Review: How to Build a Girl

Last Updated on August 5, 2021

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PLOT: A working-class English teen (Beanie Feldstein) living in 1990’s Wolverhampton becomes an unlikely cult icon when she transforms herself into a notoriously cruel music critic at an influential magazine.

REVIEW: HOW TO BUILD A GIRL, in some ways, plays out like a gender-flipped version of Cameron Crowe’s ALMOST FAMOUS, albeit set in Brit-pop era England with a mean streak. Is it as good as Crowe’s film? Obviously not, but it’s still a pretty worthy little flick, grounded by Beanie Feldstein’s winning performance and a refreshingly empathetic script by Caitlin Moran, a real-life rock critic whose semi-autobiographical memoir this is based on.

While Feldstein may not be the first person to come to mind when making a film about a working-class British teen, it can’t be denied that she has charisma to burn and, to my uneducated ears, she does a pretty capable job with an English accent, something that’s proven to be almost impossible to pull off even for some of the biggest American stars. Maybe the film works so well because her character here isn’t that far removed from her roles in LADY BIRD and BOOKSMART. One again she plays a naive teen prone to flights of fancy, but Coky Giedroyc’s film does a better job than most conveying the sudden flash of ego someone experiences once their bonafides as a critic are established and suddenly your opinion is courted.

how to build a girl Beanie Feldstein

The movie charts Feldstein’s nice girl Johanna, who bops around listening to the ANNIE soundtrack and has a picture of Julie Andrews on her wall (with the photos of her heroes coming to life in fantasy sequences – a great opportunity for a bunch of juicy cameos), through her transformation into the affected, and dreaded critic Dolly Wilde, who becomes famous for her poison pen critiques. It does a good job depicting the sudden boost of ego Johanna experiences, and boy can you tell this is a period piece when the checks start to roll in (in a contemporary version – Johanna would be a blogger and the sudden windfalls would be non-existent). She’s quite good, making us believe how this sweet girl would affect a certain viciousness to gain fame and influence, and it’s a tribute to how likeable Feldstein is that, even at her cruelest, you’re always kind of on her side.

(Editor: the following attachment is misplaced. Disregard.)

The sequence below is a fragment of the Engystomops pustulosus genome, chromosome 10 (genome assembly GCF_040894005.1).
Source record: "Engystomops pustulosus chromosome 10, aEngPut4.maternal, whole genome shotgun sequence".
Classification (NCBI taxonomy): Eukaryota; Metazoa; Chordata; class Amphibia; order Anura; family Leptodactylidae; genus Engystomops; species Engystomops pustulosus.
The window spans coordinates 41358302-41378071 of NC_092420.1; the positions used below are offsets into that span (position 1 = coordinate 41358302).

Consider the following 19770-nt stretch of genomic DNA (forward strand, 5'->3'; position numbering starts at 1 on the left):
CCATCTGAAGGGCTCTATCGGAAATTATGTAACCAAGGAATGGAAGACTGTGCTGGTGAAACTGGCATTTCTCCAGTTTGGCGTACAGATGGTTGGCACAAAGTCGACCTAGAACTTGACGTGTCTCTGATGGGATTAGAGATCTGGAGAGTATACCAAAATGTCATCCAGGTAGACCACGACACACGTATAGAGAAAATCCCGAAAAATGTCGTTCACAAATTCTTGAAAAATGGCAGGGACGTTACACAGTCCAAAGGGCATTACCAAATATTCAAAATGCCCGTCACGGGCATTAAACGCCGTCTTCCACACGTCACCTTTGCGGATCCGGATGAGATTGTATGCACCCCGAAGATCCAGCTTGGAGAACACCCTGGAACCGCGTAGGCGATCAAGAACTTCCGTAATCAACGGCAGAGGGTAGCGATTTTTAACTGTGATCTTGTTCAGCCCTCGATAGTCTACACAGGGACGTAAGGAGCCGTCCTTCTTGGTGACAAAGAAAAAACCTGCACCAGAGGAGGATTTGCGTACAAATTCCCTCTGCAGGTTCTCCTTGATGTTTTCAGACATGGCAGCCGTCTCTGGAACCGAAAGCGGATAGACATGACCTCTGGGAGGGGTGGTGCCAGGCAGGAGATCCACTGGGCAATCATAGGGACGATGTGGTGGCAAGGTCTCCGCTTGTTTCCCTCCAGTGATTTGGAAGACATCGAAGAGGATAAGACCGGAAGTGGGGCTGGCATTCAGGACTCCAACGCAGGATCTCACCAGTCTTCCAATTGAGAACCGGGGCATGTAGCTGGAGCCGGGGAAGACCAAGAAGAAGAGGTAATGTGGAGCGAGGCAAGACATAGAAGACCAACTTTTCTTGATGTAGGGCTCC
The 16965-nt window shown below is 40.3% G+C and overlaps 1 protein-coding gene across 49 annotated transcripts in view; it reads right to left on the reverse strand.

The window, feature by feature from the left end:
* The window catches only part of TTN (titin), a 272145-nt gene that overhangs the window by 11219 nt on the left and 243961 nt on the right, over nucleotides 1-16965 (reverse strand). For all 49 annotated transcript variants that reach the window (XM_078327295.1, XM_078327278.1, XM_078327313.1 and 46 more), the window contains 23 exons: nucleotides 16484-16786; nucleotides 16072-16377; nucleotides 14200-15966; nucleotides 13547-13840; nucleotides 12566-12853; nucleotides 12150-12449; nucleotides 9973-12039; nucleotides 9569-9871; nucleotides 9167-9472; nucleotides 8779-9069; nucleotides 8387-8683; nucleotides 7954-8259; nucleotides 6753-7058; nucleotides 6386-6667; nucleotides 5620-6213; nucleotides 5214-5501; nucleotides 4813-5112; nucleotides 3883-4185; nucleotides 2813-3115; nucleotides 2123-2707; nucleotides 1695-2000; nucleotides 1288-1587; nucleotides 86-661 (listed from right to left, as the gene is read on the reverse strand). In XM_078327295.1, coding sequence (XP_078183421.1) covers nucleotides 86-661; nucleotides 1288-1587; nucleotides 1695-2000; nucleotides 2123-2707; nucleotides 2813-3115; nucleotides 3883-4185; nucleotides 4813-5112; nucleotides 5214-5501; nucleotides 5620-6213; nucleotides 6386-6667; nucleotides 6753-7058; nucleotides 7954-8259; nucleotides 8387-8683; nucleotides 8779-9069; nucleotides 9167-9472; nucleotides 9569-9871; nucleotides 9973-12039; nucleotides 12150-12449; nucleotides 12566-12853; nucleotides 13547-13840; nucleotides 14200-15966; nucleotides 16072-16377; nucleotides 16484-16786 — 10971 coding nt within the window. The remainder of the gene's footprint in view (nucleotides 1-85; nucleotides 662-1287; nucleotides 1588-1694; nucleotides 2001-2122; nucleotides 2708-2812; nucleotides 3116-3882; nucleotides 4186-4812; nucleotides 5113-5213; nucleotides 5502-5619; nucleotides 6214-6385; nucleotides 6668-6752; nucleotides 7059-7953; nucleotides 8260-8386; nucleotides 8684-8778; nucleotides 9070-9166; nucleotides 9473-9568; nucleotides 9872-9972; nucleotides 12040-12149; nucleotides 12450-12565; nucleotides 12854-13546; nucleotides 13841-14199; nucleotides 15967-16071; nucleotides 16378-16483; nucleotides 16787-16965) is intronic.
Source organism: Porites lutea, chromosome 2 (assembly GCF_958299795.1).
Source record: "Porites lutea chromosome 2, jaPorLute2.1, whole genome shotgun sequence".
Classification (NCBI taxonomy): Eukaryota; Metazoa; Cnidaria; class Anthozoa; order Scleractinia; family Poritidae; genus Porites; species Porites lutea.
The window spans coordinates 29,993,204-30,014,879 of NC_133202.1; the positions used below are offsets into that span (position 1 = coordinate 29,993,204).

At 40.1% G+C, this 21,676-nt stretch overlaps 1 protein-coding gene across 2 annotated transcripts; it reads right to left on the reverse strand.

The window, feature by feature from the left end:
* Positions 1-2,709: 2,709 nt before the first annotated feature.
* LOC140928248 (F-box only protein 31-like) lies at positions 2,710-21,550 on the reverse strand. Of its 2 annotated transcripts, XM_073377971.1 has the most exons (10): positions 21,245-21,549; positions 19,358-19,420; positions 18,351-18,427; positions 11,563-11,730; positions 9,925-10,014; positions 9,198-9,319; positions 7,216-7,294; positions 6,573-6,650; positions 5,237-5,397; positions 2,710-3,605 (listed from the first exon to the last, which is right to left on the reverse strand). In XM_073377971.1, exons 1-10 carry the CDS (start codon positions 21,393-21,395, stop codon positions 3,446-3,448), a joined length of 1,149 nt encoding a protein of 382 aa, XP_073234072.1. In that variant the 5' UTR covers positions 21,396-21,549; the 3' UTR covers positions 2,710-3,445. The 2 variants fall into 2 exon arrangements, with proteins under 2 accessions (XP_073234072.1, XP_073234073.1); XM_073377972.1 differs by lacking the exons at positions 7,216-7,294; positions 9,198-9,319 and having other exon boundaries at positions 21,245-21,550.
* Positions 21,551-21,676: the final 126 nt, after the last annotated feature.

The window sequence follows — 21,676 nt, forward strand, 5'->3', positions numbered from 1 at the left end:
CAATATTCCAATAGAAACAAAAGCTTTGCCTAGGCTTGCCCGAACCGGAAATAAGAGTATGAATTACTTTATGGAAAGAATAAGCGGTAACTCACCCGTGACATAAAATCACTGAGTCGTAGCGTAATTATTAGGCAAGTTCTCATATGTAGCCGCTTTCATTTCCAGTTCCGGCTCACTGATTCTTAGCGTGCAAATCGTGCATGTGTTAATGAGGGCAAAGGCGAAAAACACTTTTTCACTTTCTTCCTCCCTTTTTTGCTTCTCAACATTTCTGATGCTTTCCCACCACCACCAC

The supporting cast is similarly good, with Paddy Considine stealing scenes as her wannabe rock star dad while Alfie Allen has a great part as the rock star she develops a rapport with – kind of this movie’s equivalent to Billy Crudup in ALMOST FAMOUS. Usually in movies like this, the rock star winds up a debauched character, but here’s he’s portrayed as utterly decent and kind. It’s a real change of pace for him (look for his sister – Lily Allen – in a fun cameo as a fantasy version of Elizabeth Taylor). Of course, being a nineties set movie about Brit-pop, the soundtrack is pretty killer despite the low budget, with tracks by the Manic Street Preachers and more.

I’m kind of surprised that, in the wake of Feldstein’s sudden rise to fame, HOW TO BUILD A GIRL isn’t getting more of a build-up, as it’s a fun, accessible movie that she’s great in. Surely she’s a star just waiting to happen, and this is a strong follow-up vehicle to BOOKSMART. Given how scant the new release offerings are, this is well worth a VOD rental, especially if you know something about the era it depicts or are just in the mood for a big-hearted British comedy. Check it out!


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About the Author

Chris Bumbray began his career with JoBlo as the resident film critic (and James Bond expert) way back in 2007, and he has stuck around ever since, being named editor-in-chief in 2021. A voting member of the CCA and a Rotten Tomatoes-approved critic, you can also catch Chris discussing pop culture regularly on CTV News Channel.